My previous blog post, dealing with the request from a resident to permit a 30 pound boa constrictor as a companion animal generated a few comments from readers.  As the internet can be a raw, unfiltered place from time to time, here at the family-friendly Fair Housing Defense blog I don’t post the comments from readers, although I do review them.  Safe to say that some readers were appalled that anyone would consider a 30 pound snake a companion animal (particularly with one toddler at home and another child on the way).  Another reader was aghast that I would even question the request as my post obviously shows bias in that I don’t know anything about snakes.  (Which, by the way, is true).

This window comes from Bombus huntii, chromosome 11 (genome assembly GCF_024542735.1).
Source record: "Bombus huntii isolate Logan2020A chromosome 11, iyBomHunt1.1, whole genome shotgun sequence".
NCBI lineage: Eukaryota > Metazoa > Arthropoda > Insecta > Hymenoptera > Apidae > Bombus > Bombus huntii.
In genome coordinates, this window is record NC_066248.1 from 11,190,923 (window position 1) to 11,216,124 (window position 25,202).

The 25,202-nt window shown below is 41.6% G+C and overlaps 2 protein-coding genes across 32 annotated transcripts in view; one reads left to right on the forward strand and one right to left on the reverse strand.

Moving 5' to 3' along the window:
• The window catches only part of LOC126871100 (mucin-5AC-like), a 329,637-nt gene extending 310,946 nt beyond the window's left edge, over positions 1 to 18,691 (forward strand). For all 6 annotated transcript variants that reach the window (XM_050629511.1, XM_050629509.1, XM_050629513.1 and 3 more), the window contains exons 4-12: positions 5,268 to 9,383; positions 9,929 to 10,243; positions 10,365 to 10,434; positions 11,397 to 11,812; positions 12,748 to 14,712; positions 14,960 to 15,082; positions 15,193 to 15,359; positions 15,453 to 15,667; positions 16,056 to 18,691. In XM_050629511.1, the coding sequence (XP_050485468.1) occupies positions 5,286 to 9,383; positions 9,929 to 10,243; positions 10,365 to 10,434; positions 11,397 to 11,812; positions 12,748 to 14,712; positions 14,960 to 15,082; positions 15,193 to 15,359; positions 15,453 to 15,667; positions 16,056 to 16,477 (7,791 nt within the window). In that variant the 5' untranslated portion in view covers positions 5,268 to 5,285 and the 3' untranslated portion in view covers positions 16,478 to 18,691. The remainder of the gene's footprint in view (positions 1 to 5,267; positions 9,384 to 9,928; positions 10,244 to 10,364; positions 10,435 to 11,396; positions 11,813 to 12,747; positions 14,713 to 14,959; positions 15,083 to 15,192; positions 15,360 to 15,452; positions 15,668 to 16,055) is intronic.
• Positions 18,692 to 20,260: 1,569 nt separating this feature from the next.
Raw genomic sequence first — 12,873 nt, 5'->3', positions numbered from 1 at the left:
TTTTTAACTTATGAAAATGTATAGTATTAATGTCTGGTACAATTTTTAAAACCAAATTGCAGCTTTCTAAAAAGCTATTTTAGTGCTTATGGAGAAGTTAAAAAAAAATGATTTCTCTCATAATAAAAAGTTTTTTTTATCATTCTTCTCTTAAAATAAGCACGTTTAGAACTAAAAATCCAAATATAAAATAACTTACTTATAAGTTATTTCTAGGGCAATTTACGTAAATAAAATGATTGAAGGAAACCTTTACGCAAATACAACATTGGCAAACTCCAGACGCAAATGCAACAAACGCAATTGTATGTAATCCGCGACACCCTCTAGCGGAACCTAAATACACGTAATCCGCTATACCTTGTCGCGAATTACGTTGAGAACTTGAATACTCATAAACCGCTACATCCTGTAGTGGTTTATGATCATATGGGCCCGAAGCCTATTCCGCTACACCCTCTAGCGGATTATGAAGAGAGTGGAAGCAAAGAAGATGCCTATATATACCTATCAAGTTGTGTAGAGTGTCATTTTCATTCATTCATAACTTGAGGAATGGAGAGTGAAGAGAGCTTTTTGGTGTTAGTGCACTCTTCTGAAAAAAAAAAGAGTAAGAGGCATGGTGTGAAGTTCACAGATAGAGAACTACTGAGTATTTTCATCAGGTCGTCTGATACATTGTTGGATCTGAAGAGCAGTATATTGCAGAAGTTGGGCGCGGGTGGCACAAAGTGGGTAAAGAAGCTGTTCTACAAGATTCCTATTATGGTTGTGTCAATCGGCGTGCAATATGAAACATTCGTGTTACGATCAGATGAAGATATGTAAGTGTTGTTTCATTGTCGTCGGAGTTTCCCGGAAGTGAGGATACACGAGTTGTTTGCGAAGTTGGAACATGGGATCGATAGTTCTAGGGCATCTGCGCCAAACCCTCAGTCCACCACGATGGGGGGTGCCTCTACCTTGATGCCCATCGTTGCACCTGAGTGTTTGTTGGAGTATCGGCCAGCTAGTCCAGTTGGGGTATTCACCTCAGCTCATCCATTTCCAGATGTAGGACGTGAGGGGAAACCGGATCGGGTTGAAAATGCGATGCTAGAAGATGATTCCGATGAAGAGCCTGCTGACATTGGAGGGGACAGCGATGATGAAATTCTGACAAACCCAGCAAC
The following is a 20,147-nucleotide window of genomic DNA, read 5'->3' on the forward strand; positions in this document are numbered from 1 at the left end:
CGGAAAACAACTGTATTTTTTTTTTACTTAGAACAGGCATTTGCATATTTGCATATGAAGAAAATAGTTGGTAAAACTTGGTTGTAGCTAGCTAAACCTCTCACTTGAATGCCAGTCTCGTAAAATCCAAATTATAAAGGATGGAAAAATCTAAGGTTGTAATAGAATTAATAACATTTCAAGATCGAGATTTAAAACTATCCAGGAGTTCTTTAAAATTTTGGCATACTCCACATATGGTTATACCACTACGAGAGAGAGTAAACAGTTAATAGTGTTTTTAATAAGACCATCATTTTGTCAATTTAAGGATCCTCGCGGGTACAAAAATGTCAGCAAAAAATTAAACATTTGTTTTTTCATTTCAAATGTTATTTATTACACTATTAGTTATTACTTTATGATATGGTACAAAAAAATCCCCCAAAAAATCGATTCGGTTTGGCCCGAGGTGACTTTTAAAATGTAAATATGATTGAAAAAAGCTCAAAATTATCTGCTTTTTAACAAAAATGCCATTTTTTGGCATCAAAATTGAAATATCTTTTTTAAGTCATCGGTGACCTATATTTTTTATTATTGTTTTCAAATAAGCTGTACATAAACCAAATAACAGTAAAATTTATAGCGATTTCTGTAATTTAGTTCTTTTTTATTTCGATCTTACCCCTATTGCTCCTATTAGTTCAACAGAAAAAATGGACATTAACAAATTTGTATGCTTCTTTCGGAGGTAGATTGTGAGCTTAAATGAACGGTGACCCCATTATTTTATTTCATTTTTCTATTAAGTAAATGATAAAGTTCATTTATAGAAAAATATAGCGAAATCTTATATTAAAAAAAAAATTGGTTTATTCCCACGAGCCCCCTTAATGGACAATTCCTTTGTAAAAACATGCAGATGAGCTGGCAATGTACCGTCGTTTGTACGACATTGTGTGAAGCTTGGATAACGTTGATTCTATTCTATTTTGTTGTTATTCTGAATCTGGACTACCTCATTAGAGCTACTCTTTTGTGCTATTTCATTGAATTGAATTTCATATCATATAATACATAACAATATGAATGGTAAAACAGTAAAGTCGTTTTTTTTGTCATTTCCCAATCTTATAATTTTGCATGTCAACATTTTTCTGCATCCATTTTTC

Another, more helpful, reader included a link to a reported decision from a federal judge in Washington state from 2006 in which a resident from an apartment community sought a boa constrictor as a companion animal.

The point of the post was to again note the wide range of reasonable accommodation requests received by management.  And that while our leasing office team members will absolutely review and evaluate each request, there are some that we just cannot do.  I also see (and want to report on) what appear to be some requests from residents simply attempting to avoid pet rent and pet fees by getting their pets classified as service or companion animals.   Indeed, one of my clients got another such request this week.  I worked to draft a careful response indicating why the medical verification (which rejected the designation that the specific dog should be a companion animal) did not support the request.

Oh, how did the court rule on the request that a boa constrictor be permitted as a companion animal?  The judge rejected the request.

Just A Thought.